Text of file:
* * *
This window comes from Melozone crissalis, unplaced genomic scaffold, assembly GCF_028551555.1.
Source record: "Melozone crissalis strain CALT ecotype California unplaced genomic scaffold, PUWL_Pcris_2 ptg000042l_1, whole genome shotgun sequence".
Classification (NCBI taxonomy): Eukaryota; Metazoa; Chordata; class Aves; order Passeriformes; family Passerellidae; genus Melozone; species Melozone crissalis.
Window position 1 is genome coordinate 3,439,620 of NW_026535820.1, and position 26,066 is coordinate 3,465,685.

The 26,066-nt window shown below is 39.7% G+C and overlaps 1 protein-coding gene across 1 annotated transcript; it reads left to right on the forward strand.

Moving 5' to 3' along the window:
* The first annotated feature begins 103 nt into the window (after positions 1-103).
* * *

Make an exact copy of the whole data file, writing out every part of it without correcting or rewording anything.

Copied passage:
This window comes from Melozone crissalis, unplaced genomic scaffold, assembly GCF_028551555.1.
Source record: "Melozone crissalis strain CALT ecotype California unplaced genomic scaffold, PUWL_Pcris_2 ptg000042l_1, whole genome shotgun sequence".
Classification (NCBI taxonomy): Eukaryota; Metazoa; Chordata; class Aves; order Passeriformes; family Passerellidae; genus Melozone; species Melozone crissalis.
Window position 1 is genome coordinate 3,439,620 of NW_026535820.1, and position 26,066 is coordinate 3,465,685.

The 26,066-nt window shown below is 39.7% G+C and overlaps 1 protein-coding gene across 1 annotated transcript; it reads left to right on the forward strand.

Moving 5' to 3' along the window:
* The first annotated feature begins 103 nt into the window (after positions 1-103).